3:50 P.M.

The day is long, and I've done much for others, hence myself. I'll explain shortly.

I used the phone place to call my family and wish my father a happy birthday, and then went to eat some breakfast. I decided to give the cafe from which I leech internet a try, so I went and ordered a fruit salad with some mango juice, along with some Muslim bread I had ordered elsewhere earlier and I still carried with me. It was alright, nothing special. The internet didn't work, though, so it wasn't really worth it. Won't be eating there again.

The cafe tries really, really hard to be hip and chic. Disorder, with a park table inside with cushions and the obligatory ash tray (with ashes!). There were giant hookah things for those who wished to smoke, movie posters, the mandatory Che Guevarra poster that all rebels must own, with MTV blaring and fruits and soda cans everywhere.

Eh. Whatever.

So, I left and retired to my room, awaiting the time to pass so I could pester the people in administration as to why I had no test to take. Before the time was up, there was a rapid, bold knocking at the door, most unlike the timid knock of the maids and the authoritative knock of the teachers. It was a fellow whom I had helped earlier, named Abel, from Libya. He wondered if I'd accompany him to help him out with a few errands. "Sure," I replied. It's not like I had special things pending.

We wandered about, my trying to get my things done, he trying to get his. We got nothing done, because the administration forgot to mention that they are still registering new students, so no one can or will help us. So, after walking for 2 hours without rest, we trudge back to the dormitory area.

Whereupon we are contacted by a fellow from Sweden. Lukas is his name, and he's fairly lost, being a recent arrival. We give him a tour of the school, and the grateful man asks us to meet up later to just hang about and glean more information from the school about us. Again, I have nothing to do, so why not?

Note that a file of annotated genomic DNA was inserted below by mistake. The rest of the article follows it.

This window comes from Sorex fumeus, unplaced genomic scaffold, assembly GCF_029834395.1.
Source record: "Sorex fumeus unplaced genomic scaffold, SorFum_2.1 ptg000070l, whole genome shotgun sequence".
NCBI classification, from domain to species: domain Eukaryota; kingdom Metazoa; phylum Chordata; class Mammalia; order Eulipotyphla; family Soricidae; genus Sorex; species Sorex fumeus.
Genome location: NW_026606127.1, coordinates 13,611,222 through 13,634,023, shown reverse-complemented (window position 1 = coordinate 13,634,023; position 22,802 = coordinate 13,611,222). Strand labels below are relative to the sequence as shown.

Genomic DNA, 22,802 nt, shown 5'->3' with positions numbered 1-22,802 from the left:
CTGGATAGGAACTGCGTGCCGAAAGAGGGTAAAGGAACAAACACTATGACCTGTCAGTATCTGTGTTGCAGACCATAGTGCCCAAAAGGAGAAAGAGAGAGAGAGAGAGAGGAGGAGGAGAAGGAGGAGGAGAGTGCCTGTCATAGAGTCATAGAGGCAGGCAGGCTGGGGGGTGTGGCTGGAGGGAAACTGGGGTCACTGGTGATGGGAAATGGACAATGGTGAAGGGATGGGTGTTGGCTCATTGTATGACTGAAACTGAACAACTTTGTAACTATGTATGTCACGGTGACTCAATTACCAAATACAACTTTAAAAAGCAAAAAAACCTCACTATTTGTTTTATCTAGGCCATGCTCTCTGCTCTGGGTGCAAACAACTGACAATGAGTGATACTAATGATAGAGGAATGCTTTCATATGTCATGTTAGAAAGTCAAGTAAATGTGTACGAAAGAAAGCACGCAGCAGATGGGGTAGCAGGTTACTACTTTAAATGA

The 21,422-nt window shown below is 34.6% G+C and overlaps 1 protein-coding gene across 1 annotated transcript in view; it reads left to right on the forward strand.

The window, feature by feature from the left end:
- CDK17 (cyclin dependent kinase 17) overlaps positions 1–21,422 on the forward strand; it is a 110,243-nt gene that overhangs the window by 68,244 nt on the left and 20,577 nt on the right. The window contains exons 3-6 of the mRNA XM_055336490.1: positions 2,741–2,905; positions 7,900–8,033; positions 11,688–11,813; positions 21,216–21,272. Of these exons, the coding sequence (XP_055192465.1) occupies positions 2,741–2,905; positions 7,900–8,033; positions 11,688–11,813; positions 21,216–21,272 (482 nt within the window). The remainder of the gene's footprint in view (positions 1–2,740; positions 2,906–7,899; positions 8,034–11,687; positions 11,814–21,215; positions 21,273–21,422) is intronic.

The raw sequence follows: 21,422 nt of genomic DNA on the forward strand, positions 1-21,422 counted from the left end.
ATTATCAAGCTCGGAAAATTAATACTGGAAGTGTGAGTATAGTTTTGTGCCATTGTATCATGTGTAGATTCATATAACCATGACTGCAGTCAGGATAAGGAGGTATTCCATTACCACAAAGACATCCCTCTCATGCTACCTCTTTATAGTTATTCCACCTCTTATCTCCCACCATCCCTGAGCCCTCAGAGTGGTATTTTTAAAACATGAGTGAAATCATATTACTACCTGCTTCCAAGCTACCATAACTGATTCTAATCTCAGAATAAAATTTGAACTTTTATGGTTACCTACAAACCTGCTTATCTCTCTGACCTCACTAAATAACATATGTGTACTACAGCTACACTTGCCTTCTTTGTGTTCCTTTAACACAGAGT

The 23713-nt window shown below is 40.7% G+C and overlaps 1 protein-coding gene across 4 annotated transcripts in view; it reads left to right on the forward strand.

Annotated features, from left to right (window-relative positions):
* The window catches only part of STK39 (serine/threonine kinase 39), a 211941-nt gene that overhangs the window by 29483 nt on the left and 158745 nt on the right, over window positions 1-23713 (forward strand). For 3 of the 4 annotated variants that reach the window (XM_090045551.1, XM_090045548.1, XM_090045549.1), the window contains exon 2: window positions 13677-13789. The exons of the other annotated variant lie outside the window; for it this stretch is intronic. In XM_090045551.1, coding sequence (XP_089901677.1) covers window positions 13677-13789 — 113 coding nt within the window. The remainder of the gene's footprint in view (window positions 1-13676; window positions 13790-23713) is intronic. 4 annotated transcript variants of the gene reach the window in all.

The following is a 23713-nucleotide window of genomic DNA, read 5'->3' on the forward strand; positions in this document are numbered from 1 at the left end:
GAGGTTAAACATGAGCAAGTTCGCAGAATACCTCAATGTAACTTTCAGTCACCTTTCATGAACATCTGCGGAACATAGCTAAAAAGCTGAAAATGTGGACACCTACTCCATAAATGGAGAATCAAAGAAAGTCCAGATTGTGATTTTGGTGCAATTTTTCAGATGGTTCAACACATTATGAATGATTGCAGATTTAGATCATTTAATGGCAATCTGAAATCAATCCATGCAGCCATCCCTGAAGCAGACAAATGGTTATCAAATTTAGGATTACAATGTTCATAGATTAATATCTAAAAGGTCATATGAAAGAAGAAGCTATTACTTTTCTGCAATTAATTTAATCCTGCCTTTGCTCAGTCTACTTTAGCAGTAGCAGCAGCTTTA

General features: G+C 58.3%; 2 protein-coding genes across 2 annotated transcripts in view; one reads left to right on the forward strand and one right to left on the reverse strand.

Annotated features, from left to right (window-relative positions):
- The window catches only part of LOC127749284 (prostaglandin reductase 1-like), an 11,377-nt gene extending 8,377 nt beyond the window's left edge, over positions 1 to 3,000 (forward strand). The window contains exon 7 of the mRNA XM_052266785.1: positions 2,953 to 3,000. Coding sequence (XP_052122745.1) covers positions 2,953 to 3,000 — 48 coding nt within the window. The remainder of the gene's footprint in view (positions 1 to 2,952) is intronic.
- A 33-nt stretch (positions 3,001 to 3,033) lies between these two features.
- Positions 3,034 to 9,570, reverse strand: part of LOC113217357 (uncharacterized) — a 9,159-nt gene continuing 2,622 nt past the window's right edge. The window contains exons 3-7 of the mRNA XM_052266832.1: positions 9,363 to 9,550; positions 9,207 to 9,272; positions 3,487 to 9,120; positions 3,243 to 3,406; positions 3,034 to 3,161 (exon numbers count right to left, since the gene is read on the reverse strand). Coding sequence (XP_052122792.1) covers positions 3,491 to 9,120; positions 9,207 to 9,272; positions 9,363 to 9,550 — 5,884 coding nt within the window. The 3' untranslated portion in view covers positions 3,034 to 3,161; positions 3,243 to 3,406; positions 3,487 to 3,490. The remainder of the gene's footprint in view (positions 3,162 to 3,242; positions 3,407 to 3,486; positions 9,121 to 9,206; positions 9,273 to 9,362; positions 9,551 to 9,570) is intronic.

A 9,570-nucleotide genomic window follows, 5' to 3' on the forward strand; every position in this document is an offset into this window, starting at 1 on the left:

So, Abel and I return to our dorms again. And, at the same spot the man from Sweden stopped us, Abel notices a woman that looks quite hapless. I heave a small sigh, and stride over to her and say "English or Espanol?" She breaks into a grin, says "English" and asks us where dormitory 9 is. Since Abel lives in 9, and I in 8, we offer to walk her there.

On the way, it become rapidly apparent that English is not her forte, so I keep it simple. I make sure she's not reshuffled to building 1 (my ears pick up the words "lou yi") and, after making sure she isn't, I ask her if she should need more help, to please seek me out.

Abel retired to his room, and I decided to mess around on the internet a bit. As I walked to the cafe, I realized something. I felt quite "solid." Not a warm and fuzzy feeling, and not genuine happiness or glee. It was a feeling of, well, it's an odd combination of "this is me, and this is who I am" and a feeling of confidence.

Quite simply, I enjoy helping people, and I'm glad I'm going to make it my life's work. Business may not sound like the most charitable of things to do in your life, but I've worked it out so that I may do much more that I ever could in anything else. Being able to help so many students recently (7 by the last count) is just a very good, accomplished feeling, despite the fact that I did nothing for myself.

All this before 4 P.M.

I'm going to go investigate the mailroom now and see if I've received the camera cable my father sent me, and will check out the cafe again for internet.

Ah, and I've solidified that the coffee I buy is pretty much required. Confident enough to refuse politely, I, well, refused to buy anything. She quickly spouted a stream of Chinese, from which I heard "Sorry, "you must," "buy," and "not ok." I am rather irked. I bought breakfast here this morning, and the damned internet wasn't working then. Do I have to buy something every damn time I'm in the vicinity? Cripes.

I hope they don't charge me again, or I'm going to figure out how to get internet in my dorm. I can't be buying mango juice (the most cost effective thing they have) every day or twice a day. : /

7:03 P.M.